As soon as we weren't in a position to use that, then a large number of schools, a large number of classes, a large number of students were not able to experience the lessons and the learning that they deserve. And those teachers weren't able to share the expertise that they've built up over years and years and years of experience. So we need to diversify our curriculum delivery. We need to have face-to-face, we need to have online, we need to have hybrid learning.

Brett Salakas:

We need to be able to have a blend of synchronous and asynchronous solutions so that as we move forward, if the internet goes down, no worries, we dial up the face-to-face. If we can't go of face-to-face, we dial up the asynchronous stuff and we've got our other work there. We may have online teaching or we may have established work that students can move through at their own pace with their own agency to be able to overcome. So we have more than one way of teaching, we have more than one methodology within our toolkit.

Brett Salakas:

In fact, our students are constantly experiencing 2, 3, 4 styles of curriculum delivery so that we can dial up what we need to dial up when the situation requires it.

Greg O'Connor:

Look, there are so many things that we can unpack to say, what you've mentioned. You mentioned earlier on about obviously ed tech's essentially is process. You mentioned some teachers being maybe still resistant to educational technology. I got a white paper done and we looked at some research around the role of ed tech and teachers during the pandemic last year. And we found in Australia that the increase in teachers downloading apps, educational apps increased by 190% in Australia during the pandemic initially.

Greg O'Connor:

What that indicated to us was all of a sudden teachers realized, they realized they needed all these ed tech tools, but they didn't know what they needed. There was almost, "I need something," so they were just grabbing things from everywhere. And so that told me, maybe they thought about the tool, but they didn't really understand where they were going to use it. What's your take, another round?

Greg O'Connor:

How do we, this kind of sometimes teachers are resistant or they're not used to using ed tech in this way, or it's gone from a maybe to a must have now. Obviously, you've been thinking about this in this supply chain issue, all of a sudden we've kind of addressed this. But is it hard for some teachers to just switch the button like that and go face-to-face to online?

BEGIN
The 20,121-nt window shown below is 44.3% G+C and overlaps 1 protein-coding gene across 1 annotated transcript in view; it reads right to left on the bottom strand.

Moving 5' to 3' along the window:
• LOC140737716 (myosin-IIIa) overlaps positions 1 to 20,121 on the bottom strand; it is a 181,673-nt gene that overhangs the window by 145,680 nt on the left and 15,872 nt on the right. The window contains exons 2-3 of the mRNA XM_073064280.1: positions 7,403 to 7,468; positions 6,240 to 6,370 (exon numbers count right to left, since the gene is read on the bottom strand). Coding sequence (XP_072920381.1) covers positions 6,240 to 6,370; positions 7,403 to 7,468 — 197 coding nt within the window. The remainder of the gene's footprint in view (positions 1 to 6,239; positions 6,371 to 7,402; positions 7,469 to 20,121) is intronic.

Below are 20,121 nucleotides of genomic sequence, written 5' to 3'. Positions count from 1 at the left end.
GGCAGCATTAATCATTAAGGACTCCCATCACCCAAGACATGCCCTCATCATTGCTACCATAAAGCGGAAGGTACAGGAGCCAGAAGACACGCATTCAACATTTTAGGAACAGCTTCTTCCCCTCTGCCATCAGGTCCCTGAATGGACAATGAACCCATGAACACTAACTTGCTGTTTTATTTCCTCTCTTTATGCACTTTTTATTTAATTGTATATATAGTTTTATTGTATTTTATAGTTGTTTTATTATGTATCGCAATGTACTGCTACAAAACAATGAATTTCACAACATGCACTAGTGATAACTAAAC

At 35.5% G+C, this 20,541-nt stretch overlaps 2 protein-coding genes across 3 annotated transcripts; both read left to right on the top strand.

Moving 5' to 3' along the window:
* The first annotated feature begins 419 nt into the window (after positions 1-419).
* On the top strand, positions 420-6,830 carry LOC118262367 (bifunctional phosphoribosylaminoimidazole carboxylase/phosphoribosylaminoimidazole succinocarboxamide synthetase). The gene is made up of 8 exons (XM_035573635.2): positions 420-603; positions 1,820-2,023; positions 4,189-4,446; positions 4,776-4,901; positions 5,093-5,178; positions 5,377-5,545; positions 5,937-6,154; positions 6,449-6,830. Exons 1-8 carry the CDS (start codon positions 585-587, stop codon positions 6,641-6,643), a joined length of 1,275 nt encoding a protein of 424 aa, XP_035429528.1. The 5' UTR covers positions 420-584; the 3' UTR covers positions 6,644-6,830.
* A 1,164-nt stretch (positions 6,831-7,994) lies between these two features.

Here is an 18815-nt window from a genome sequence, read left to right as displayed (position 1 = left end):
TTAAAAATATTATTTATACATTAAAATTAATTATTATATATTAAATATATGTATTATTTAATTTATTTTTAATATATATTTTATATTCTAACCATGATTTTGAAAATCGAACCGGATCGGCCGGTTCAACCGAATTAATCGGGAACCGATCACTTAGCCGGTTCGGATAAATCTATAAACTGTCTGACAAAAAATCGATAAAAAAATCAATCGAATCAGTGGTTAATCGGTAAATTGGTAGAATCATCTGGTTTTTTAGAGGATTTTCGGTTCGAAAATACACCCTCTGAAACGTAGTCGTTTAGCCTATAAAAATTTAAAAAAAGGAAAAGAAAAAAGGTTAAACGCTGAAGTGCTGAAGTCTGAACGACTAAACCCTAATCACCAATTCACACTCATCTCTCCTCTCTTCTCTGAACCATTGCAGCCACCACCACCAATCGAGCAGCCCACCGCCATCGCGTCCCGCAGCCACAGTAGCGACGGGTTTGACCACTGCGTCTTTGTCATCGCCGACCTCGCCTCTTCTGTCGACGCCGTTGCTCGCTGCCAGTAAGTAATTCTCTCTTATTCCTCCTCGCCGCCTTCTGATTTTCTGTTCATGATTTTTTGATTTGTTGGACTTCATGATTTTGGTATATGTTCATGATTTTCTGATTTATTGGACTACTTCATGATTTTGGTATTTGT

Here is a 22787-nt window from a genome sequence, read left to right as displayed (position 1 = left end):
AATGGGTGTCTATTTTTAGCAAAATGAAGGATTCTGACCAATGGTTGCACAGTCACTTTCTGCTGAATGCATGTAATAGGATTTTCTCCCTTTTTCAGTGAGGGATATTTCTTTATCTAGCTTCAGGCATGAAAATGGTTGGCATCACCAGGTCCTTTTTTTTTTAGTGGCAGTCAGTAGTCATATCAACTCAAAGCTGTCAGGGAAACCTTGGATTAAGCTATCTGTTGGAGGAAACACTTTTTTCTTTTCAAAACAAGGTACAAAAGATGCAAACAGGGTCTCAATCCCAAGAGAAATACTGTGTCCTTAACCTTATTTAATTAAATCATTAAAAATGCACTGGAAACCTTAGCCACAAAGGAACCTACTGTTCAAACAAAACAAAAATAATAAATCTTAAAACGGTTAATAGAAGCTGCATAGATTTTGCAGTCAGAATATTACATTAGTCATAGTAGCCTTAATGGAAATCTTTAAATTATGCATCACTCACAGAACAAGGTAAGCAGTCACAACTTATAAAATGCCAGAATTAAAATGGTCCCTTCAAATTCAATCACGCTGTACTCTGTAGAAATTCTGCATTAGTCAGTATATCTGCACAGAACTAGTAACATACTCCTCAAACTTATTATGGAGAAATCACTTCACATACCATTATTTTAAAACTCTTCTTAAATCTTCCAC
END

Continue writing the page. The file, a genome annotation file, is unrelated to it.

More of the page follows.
Brett Salakas:

Yeah. No, you make a really valid point. And I think there's two elements of a discussion out of that, and one probably is SAMR Model that your listeners are likely to be familiar with, S-A-M-R. At the lower end of the SAMR Model, which just replacing digitally what we would have done in the classroom in-person. So we might have a worksheet or we may have had something written up on the board, direct instructions that then students then responded to and did on the paper or in their exercise books.

Brett Salakas:

For many teachers or certainly as an observer during this time, for many teachers who are in the beginnings of digitalization of their curriculum, digitalization of their lesson, they started at point where they replace what they have done with a digital alternative that really achieves the same goal. Now, the thing there is there's a temptation when you don't need to do digital, you'll just go back to the other way because there was no actual gain.

Brett Salakas:

Now, what we need to do is actually be very transformative. You and I both know, and I'm sure your listeners are well aware that doing things on a digital platform, using digital pedagogy, effective digital pedagogy allows you to transform the teaching and learning. Allows you to do more than has previously been able to be done. So your students are more engaged, your students are having experiences that they previously were not able to experience.

Brett Salakas:

They get deeper learning, they can do more, they can be more creative. They can target those higher blooms evaluative, analytical creative style of skills. And actually process the information that they're getting, process the content that they're getting and deliver something. There's that old, and I know JFK used this quote in one of his famous speeches. I don't know if you know, but I know some of the people who probably already follow me know that for a big period of my early teaching in career, I lived and taught in Southeast Asia.